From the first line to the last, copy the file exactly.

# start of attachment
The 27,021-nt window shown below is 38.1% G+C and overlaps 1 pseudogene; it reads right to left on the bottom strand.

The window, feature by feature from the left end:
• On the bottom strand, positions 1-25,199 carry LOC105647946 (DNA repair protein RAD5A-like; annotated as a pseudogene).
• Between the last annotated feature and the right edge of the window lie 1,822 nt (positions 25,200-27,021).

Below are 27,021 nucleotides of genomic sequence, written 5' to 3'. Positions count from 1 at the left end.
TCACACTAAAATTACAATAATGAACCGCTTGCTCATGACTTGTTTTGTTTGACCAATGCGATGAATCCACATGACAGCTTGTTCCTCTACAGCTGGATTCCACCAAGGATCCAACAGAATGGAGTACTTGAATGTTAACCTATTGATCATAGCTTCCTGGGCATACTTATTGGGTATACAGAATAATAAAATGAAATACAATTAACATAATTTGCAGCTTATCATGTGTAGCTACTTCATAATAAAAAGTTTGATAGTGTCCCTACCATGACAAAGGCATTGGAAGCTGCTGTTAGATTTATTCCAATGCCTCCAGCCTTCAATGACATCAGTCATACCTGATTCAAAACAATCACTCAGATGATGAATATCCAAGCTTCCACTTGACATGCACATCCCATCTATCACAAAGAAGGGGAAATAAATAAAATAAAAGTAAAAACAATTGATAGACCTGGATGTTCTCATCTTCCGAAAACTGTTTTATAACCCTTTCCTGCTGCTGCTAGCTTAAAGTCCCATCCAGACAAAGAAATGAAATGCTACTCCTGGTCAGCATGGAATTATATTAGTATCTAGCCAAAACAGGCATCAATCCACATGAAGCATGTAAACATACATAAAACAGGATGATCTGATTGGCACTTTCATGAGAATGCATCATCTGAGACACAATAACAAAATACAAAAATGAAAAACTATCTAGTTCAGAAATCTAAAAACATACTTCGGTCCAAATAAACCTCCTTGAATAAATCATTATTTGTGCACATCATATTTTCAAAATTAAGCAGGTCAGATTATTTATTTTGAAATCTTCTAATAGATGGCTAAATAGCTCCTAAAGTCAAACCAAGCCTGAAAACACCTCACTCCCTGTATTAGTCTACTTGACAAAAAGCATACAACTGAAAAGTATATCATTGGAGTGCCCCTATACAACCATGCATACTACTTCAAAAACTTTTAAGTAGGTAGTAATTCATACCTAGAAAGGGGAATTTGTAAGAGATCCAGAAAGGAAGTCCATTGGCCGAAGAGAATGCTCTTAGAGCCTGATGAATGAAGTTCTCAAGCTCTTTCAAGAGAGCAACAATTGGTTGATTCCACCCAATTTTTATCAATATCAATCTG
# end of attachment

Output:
The 27,021-nt window shown below is 38.1% G+C and overlaps 1 pseudogene; it reads right to left on the bottom strand.

The window, feature by feature from the left end:
• On the bottom strand, positions 1-25,199 carry LOC105647946 (DNA repair protein RAD5A-like; annotated as a pseudogene).
• Between the last annotated feature and the right edge of the window lie 1,822 nt (positions 25,200-27,021).

Below are 27,021 nucleotides of genomic sequence, written 5' to 3'. Positions count from 1 at the left end.
TCACACTAAAATTACAATAATGAACCGCTTGCTCATGACTTGTTTTGTTTGACCAATGCGATGAATCCACATGACAGCTTGTTCCTCTACAGCTGGATTCCACCAAGGATCCAACAGAATGGAGTACTTGAATGTTAACCTATTGATCATAGCTTCCTGGGCATACTTATTGGGTATACAGAATAATAAAATGAAATACAATTAACATAATTTGCAGCTTATCATGTGTAGCTACTTCATAATAAAAAGTTTGATAGTGTCCCTACCATGACAAAGGCATTGGAAGCTGCTGTTAGATTTATTCCAATGCCTCCAGCCTTCAATGACATCAGTCATACCTGATTCAAAACAATCACTCAGATGATGAATATCCAAGCTTCCACTTGACATGCACATCCCATCTATCACAAAGAAGGGGAAATAAATAAAATAAAAGTAAAAACAATTGATAGACCTGGATGTTCTCATCTTCCGAAAACTGTTTTATAACCCTTTCCTGCTGCTGCTAGCTTAAAGTCCCATCCAGACAAAGAAATGAAATGCTACTCCTGGTCAGCATGGAATTATATTAGTATCTAGCCAAAACAGGCATCAATCCACATGAAGCATGTAAACATACATAAAACAGGATGATCTGATTGGCACTTTCATGAGAATGCATCATCTGAGACACAATAACAAAATACAAAAATGAAAAACTATCTAGTTCAGAAATCTAAAAACATACTTCGGTCCAAATAAACCTCCTTGAATAAATCATTATTTGTGCACATCATATTTTCAAAATTAAGCAGGTCAGATTATTTATTTTGAAATCTTCTAATAGATGGCTAAATAGCTCCTAAAGTCAAACCAAGCCTGAAAACACCTCACTCCCTGTATTAGTCTACTTGACAAAAAGCATACAACTGAAAAGTATATCATTGGAGTGCCCCTATACAACCATGCATACTACTTCAAAAACTTTTAAGTAGGTAGTAATTCATACCTAGAAAGGGGAATTTGTAAGAGATCCAGAAAGGAAGTCCATTGGCCGAAGAGAATGCTCTTAGAGCCTGATGAATGAAGTTCTCAAGCTCTTTCAAGAGAGCAACAATTGGTTGATTCCACCCAATTTTTATCAATATCAATCTG